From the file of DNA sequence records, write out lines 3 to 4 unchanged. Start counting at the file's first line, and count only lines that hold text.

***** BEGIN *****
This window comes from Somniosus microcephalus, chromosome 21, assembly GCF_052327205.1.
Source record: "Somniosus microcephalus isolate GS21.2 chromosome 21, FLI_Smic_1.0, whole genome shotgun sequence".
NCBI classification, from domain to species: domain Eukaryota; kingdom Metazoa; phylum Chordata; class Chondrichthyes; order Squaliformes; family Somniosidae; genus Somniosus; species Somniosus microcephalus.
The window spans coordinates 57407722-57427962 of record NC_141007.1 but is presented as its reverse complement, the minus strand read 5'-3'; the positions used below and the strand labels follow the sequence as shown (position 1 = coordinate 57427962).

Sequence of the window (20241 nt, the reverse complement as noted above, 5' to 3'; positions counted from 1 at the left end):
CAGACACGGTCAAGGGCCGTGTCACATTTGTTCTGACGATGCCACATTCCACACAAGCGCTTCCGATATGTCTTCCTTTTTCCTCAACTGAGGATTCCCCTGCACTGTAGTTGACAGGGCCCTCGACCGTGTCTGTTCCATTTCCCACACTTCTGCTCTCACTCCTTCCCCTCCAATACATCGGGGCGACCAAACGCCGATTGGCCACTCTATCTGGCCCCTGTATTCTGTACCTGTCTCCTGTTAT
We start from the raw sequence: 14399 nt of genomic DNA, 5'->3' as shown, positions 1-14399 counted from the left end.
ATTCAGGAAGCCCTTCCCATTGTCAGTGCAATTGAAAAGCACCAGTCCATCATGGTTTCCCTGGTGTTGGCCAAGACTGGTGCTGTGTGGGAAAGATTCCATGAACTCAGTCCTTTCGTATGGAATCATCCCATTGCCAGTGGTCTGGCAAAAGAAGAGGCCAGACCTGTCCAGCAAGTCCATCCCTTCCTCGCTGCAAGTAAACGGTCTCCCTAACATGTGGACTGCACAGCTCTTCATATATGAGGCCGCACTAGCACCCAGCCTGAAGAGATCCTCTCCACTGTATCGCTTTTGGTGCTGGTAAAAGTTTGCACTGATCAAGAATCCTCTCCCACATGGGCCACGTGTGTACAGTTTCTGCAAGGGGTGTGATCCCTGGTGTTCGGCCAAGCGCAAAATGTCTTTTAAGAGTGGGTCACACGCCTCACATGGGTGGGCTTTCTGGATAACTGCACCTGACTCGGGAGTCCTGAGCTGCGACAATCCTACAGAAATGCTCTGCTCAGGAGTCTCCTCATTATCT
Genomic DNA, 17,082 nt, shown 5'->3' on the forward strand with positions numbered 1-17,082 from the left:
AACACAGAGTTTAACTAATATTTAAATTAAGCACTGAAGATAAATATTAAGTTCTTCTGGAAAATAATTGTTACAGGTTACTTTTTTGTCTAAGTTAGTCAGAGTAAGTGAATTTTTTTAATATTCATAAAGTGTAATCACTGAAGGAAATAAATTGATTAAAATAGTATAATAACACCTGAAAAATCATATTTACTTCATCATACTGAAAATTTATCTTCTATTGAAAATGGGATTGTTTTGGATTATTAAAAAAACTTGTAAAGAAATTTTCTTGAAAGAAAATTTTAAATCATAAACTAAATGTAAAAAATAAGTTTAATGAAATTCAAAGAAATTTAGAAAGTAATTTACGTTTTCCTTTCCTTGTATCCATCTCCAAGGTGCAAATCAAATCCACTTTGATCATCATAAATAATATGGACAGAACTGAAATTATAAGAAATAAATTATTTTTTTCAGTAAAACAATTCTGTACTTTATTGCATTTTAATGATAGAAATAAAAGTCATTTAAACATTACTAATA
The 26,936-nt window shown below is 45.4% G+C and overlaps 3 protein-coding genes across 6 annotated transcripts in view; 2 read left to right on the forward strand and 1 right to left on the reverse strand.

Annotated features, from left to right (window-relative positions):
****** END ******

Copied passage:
NCBI classification, from domain to species: domain Eukaryota; kingdom Metazoa; phylum Chordata; class Chondrichthyes; order Squaliformes; family Somniosidae; genus Somniosus; species Somniosus microcephalus.
The window spans coordinates 57407722-57427962 of record NC_141007.1 but is presented as its reverse complement, the minus strand read 5'-3'; the positions used below and the strand labels follow the sequence as shown (position 1 = coordinate 57427962).